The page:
media release

Can shellfish adapt to acidification in ocean?

August 09, 2011
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Contact:
Jennifer Sunday, SFU Biology, sunday@sfu.ca, 604.789.1997 (cell)
Dixon Tam, SFU PAMR, dixont@sfu.ca, 778.782.8742

(Jennifer is in the UK but reachable via phone and email. Please note the time difference.)

Link to study: http://i.sfu.ca/nWTKqM

Some shellfish species are adapting better to increasing ocean acidification, according to a new study by Simon Fraser University researchers published today by the Public Library of Science.

Ocean acidification, caused by the absorption or atmospheric carbon dioxide, is widely believed to threaten ocean biodiversity and productivity. This study addresses one of the fundamental questions about the future of biodiversity under climate change: will populations be able to adapt via evolution?

“We measured the genetic variation in two species of marine animals in British Columbia – red sea urchins and blue mussels – and found they differ markedly in their potential ability to adapt,” says SFU biology graduate student Jennifer Sunday.

“The difference occurred because the sea urchins have more variable developmental responses at high CO2 – some sea urchins appear to develop faster, and others slower, in the increased acidity,” explains Sunday. “In contrast, mussels have very little natural, genetic variation in early development and thus are predicted to take longer to adapt.”

For the study, SFU and UBC researchers raised thousands of sea urchin and mussel larvae in both acidified water expected for the year 2100 (pH 7.9) and in regular seawater (pH 8.3). They then measured the larvae’s developmental responses and used quantitative genetics to calculate the genetic variation and heritability.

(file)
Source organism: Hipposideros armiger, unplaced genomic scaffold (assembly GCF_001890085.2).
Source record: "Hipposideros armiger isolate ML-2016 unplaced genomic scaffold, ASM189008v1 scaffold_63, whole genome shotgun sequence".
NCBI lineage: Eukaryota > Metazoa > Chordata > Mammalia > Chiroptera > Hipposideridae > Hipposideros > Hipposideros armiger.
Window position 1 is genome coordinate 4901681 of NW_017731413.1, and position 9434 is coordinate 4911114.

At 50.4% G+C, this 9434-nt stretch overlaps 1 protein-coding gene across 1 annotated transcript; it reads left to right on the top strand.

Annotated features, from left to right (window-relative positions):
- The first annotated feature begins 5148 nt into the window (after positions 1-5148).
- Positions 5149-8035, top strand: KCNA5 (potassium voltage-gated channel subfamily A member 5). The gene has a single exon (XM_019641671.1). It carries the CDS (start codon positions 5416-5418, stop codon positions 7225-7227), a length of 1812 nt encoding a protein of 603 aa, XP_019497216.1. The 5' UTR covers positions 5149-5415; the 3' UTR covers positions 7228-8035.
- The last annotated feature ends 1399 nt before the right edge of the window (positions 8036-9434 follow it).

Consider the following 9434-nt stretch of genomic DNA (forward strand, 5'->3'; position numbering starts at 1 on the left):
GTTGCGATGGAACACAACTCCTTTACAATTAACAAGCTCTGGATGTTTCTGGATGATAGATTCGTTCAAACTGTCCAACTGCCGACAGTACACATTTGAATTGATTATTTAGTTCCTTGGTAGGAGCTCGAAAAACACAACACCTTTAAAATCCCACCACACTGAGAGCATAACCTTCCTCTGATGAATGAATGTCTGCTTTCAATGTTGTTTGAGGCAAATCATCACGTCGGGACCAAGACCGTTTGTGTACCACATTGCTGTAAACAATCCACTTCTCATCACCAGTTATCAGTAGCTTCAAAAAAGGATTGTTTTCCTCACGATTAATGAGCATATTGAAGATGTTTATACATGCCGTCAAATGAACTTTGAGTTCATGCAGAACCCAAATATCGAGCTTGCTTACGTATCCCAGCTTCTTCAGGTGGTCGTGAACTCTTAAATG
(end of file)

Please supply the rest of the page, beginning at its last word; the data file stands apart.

Initial estimates had wide confidence intervals, but researchers were still able to detect much greater genetic and phenotypic variation in sea urchins compared to mussels.

But there are still some unknowns as the study focused on a narrow period in the larvae’s development and can’t conclusively say sea urchins will thrive while mussels won’t. Instead, the findings indicate that species in general stand to differ in how quickly they can adapt.

“Despite remaining unknowns, this research is a key step toward predicting the winners and losers in our quickly changing oceans,” says Sunday. “Species with greater potential to adapt may become key natural resource species of the future, and the process could be sped up in an aquaculture setting using selective breeding.”

British Columbia’s shellfish industry is already taking precautions against future ocean acidification, says Sunday. She also warns that fish have been shown to lose key sensory behaviours relating to their sense of smell and sound in acidified waters. If B.C. fish are affected similarly, the PhD student says the consequences could be “catastrophic” and adaptation may be key.

Sunday collaborated on the paper with SFU biology professor Michael Hart and colleagues from the University of B.C.

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